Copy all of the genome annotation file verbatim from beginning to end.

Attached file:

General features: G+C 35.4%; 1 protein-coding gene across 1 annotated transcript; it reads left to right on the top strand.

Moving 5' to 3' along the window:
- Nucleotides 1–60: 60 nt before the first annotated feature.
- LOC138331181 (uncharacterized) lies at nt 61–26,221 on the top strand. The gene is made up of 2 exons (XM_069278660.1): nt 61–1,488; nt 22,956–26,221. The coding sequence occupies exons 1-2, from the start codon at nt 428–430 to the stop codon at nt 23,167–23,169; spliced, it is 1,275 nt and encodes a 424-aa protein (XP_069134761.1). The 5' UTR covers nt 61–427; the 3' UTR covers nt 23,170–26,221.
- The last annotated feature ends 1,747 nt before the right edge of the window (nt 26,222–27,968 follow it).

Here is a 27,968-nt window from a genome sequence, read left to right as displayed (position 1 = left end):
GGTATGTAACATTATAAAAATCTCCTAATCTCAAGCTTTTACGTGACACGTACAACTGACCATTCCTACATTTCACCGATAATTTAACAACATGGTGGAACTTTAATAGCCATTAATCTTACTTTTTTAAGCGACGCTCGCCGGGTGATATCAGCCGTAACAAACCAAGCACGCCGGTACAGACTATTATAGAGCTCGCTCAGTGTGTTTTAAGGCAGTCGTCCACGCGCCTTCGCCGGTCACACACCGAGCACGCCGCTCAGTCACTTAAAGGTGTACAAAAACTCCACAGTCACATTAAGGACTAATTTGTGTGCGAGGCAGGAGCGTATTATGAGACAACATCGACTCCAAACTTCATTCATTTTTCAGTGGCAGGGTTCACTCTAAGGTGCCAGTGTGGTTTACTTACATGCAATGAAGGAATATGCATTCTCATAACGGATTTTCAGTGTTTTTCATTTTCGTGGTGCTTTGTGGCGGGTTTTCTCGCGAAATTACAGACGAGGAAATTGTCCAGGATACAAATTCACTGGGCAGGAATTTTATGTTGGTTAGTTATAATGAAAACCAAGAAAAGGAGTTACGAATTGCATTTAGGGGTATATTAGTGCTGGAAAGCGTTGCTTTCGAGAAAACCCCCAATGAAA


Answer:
General features: G+C 35.4%; 1 protein-coding gene across 1 annotated transcript; it reads left to right on the top strand.

Moving 5' to 3' along the window:
- Nucleotides 1–60: 60 nt before the first annotated feature.
- LOC138331181 (uncharacterized) lies at nt 61–26,221 on the top strand. The gene is made up of 2 exons (XM_069278660.1): nt 61–1,488; nt 22,956–26,221. The coding sequence occupies exons 1-2, from the start codon at nt 428–430 to the stop codon at nt 23,167–23,169; spliced, it is 1,275 nt and encodes a 424-aa protein (XP_069134761.1). The 5' UTR covers nt 61–427; the 3' UTR covers nt 23,170–26,221.
- The last annotated feature ends 1,747 nt before the right edge of the window (nt 26,222–27,968 follow it).

Here is a 27,968-nt window from a genome sequence, read left to right as displayed (position 1 = left end):
GGTATGTAACATTATAAAAATCTCCTAATCTCAAGCTTTTACGTGACACGTACAACTGACCATTCCTACATTTCACCGATAATTTAACAACATGGTGGAACTTTAATAGCCATTAATCTTACTTTTTTAAGCGACGCTCGCCGGGTGATATCAGCCGTAACAAACCAAGCACGCCGGTACAGACTATTATAGAGCTCGCTCAGTGTGTTTTAAGGCAGTCGTCCACGCGCCTTCGCCGGTCACACACCGAGCACGCCGCTCAGTCACTTAAAGGTGTACAAAAACTCCACAGTCACATTAAGGACTAATTTGTGTGCGAGGCAGGAGCGTATTATGAGACAACATCGACTCCAAACTTCATTCATTTTTCAGTGGCAGGGTTCACTCTAAGGTGCCAGTGTGGTTTACTTACATGCAATGAAGGAATATGCATTCTCATAACGGATTTTCAGTGTTTTTCATTTTCGTGGTGCTTTGTGGCGGGTTTTCTCGCGAAATTACAGACGAGGAAATTGTCCAGGATACAAATTCACTGGGCAGGAATTTTATGTTGGTTAGTTATAATGAAAACCAAGAAAAGGAGTTACGAATTGCATTTAGGGGTATATTAGTGCTGGAAAGCGTTGCTTTCGAGAAAACCCCCAATGAAA